en een respectvolle manier van sterven
In ‘De Morgen’ van 6 maart 1999 lezen we het volgende over Ruth Oliver.
'ARTSEN WACHTEN NIET OP DOOD PATIENT'
In Canada worden organen voor transplantatiedoeleinden soms al verwijderd als mensen klinisch dood zijn, maar nog ademhalen, zo bleek deze week uit de hoorzittingen van een parlementaire onderzoekscommissie die onderzoekt hoe het tekort aan transplantatieorganen verholpen kan worden.
Tweeëntwintig jaar geleden stelde de arts van Ruth Oliver vast dat ze klinisch dood was. Haar brein was zo gezwollen dat het uit de chirurgische incisie in haar hersenpan puilde. De dokters probeerden haar drie keer te reanimeren. Inmiddels is ze vijftig, kerngezond én beroemd in Canada als 'de mirakelpatiënt van Kingston General Hospital'. Oliver werd wakker de dag nadat ze was opgegeven. Ze kon zelfs weer aan de slag als psychiater in Vancouver.
Deze week zorgde ze voor ophef door zich voor de parlementaire onderzoekscommissie te verzetten tegen orgaantransplantatie. In Canada kan momenteel worden overgegaan tot het 'oogsten' van een orgaan als patiënten hersendood zijn, maar wel nog steeds aan beademingsapparatuur liggen om organen warm en gezond te houden. Levensgevaarlijk, meent Oliver, die verwees naar een recent geval waarin de betrokken donor op de operatietafel weer tekenen van leven gaf. "Ik ben een levende getuige dat mensen die hersendood werden verklaard toch nog kunnen leven", zei ze deze week volgens de krant Mail & Globe. Oliver maande de publieke opinie aan "hun donorkaart niet te tekenen omdat artsen wel eens niet alles zouden kunnen doen om je het leven te redden". In Canada wachten 3.200 mensen op een orgaantransplantatie, maar konden vorig jaar slechts 1.612 patiënten aan nieuwe organen worden geholpen - een opmerkelijk laag cijfer in vergelijking met andere (westerse) landen.
Hieronder het letterlijke verslag van haar verklaring in de parlementaire onderzoekscommissie.
The Chair: Colleagues, we will continue our presentation on issues related to bioethics and ethics in general as associated with organ donations and transplantations.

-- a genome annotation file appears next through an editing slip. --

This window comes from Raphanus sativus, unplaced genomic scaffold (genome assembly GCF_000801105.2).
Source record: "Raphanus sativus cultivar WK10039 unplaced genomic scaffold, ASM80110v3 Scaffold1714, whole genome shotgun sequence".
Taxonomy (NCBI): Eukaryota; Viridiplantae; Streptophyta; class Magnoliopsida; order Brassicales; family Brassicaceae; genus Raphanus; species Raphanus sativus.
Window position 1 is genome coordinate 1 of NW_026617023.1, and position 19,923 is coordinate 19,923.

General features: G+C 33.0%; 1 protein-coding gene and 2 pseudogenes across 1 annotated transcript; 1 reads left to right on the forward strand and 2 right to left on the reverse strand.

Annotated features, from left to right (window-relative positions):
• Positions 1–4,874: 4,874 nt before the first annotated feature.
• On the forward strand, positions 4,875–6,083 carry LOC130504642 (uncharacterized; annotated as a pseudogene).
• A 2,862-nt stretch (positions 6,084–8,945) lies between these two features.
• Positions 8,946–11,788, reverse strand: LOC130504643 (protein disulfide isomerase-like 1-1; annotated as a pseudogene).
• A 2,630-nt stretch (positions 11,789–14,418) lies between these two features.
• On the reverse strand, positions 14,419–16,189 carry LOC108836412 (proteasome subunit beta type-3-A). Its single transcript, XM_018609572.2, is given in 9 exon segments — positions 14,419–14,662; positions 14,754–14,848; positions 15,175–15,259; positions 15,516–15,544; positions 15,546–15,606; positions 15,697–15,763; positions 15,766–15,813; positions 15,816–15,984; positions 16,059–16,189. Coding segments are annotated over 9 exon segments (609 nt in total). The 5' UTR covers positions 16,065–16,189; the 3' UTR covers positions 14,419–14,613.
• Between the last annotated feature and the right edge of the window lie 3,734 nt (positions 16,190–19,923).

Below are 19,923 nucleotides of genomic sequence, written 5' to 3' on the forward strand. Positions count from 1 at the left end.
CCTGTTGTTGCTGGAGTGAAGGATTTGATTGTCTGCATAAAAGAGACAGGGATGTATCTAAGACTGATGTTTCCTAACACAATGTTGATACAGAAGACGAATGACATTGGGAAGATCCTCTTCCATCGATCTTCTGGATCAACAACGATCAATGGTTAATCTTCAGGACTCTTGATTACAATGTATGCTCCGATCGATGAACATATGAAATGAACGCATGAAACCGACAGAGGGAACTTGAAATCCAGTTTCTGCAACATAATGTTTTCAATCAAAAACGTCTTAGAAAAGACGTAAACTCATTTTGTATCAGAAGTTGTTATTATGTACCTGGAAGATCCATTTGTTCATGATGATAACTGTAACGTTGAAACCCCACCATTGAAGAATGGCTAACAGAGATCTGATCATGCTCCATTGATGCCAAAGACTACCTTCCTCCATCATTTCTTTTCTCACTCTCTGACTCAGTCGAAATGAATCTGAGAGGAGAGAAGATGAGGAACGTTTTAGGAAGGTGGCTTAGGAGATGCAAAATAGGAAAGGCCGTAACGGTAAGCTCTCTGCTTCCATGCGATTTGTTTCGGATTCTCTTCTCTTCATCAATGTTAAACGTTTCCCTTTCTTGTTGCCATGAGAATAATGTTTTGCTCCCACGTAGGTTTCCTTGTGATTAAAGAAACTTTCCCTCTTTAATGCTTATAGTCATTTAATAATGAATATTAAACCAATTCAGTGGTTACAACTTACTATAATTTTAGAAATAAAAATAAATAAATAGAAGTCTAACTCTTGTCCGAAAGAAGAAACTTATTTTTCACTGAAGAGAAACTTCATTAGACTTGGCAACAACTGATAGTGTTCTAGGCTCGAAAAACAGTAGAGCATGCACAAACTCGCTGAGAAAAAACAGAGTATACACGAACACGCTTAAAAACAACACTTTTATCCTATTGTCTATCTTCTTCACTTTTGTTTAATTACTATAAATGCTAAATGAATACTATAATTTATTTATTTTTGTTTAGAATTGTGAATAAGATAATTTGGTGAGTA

We have in this panel, from the Medical Research Council of Canada, Dr. Francis Rolleston, director of ethics and international relations; someone who appears before us as an individual, Dr. Ruth Oliver, psychiatrist; from the University of Victoria, Dr. Eike-Henner Kluge, chair of the philosophy department; from the Ottawa Hospital, Dr. Robert Nelson, professor of medicine in neurology; and appearing as an individual, Dr. Michael Brear.
I noted that some of you were in the audience during the last panel, so you may be familiar with the process. We're going to ask you to make a presentation of about five minutes. I would ask you not to go beyond that. Then we'll go into questions from colleagues on both sides of the table.
Let's begin with Dr. Ruth Oliver.
Dr. Ruth Oliver (Individual Presentation): The most important thing I can offer you today is that if you can see me, hear me, and understand what I am saying, whether or not you believe what I say or agree with what I say, you need to know that I, 22 years ago this month, survived the criteria for clinical death—some might say brain death. Within a period of less than 24 hours, I was there at least two times, and had to be resuscitated three times.
Now, 22 years later, I'm living testimony that people survive so-called clinical death and brain death, and not just survive as vegetables—a derogatory term—but can become totally functional, totally contributing members of society.
I was a third-year psychiatric resident when this event took place. Eighteen months later, I wrote my fellowship, my specialty exam. Six months after that, I wrote my licensing exam, because as a foreign medical doctor, I needed to get a licence to practice as a doctor independently. So I jumped a few independent intellectual hoops after this event.
So remember, you've seen one and heard one. You know they can survive. That's the most important message.
I'll give you a little bit of the clinical background here. This information was provided, but unfortunately has not yet been translated into French. I left another two English copies here, but it was not soon enough to have the translation done in time.
This took place down the road, at Kingston General Hospital. I was at Queen's, a third-year resident in psychiatry. I was 30 years old, and I was pregnant for the third time. My pregnancy was completely normal until the baby was at 35 weeks' gestation. I presented at emergency because I had heart palpitations.
I was admitted. By scan and X-ray, they discovered I had hydramnios, which is a great deal of fluid, and an anencephalic baby. Labour was induced on March 25. My stillborn, anencephalic son was born just after midnight, March 26.